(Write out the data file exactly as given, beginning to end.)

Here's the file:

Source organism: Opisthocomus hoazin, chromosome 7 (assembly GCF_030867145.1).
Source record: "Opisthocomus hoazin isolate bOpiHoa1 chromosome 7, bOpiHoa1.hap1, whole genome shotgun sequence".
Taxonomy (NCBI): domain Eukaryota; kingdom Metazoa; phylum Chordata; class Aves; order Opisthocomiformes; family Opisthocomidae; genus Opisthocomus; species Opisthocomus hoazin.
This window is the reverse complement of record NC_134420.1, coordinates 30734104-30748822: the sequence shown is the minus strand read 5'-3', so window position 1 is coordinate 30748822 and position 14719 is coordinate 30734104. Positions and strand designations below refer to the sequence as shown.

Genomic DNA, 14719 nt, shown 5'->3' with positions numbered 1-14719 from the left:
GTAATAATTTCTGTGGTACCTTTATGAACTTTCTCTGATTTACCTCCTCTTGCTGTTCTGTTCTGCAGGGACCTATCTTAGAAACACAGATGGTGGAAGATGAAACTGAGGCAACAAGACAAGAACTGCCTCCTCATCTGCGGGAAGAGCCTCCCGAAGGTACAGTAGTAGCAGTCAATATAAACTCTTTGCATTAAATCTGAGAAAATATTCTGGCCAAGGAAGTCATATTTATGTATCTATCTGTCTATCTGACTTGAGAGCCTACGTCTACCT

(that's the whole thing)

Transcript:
Source organism: Opisthocomus hoazin, chromosome 7 (assembly GCF_030867145.1).
Source record: "Opisthocomus hoazin isolate bOpiHoa1 chromosome 7, bOpiHoa1.hap1, whole genome shotgun sequence".
Taxonomy (NCBI): domain Eukaryota; kingdom Metazoa; phylum Chordata; class Aves; order Opisthocomiformes; family Opisthocomidae; genus Opisthocomus; species Opisthocomus hoazin.
This window is the reverse complement of record NC_134420.1, coordinates 30734104-30748822: the sequence shown is the minus strand read 5'-3', so window position 1 is coordinate 30748822 and position 14719 is coordinate 30734104. Positions and strand designations below refer to the sequence as shown.

Genomic DNA, 14719 nt, shown 5'->3' with positions numbered 1-14719 from the left:
GTAATAATTTCTGTGGTACCTTTATGAACTTTCTCTGATTTACCTCCTCTTGCTGTTCTGTTCTGCAGGGACCTATCTTAGAAACACAGATGGTGGAAGATGAAACTGAGGCAACAAGACAAGAACTGCCTCCTCATCTGCGGGAAGAGCCTCCCGAAGGTACAGTAGTAGCAGTCAATATAAACTCTTTGCATTAAATCTGAGAAAATATTCTGGCCAAGGAAGTCATATTTATGTATCTATCTGTCTATCTGACTTGAGAGCCTACGTCTACCT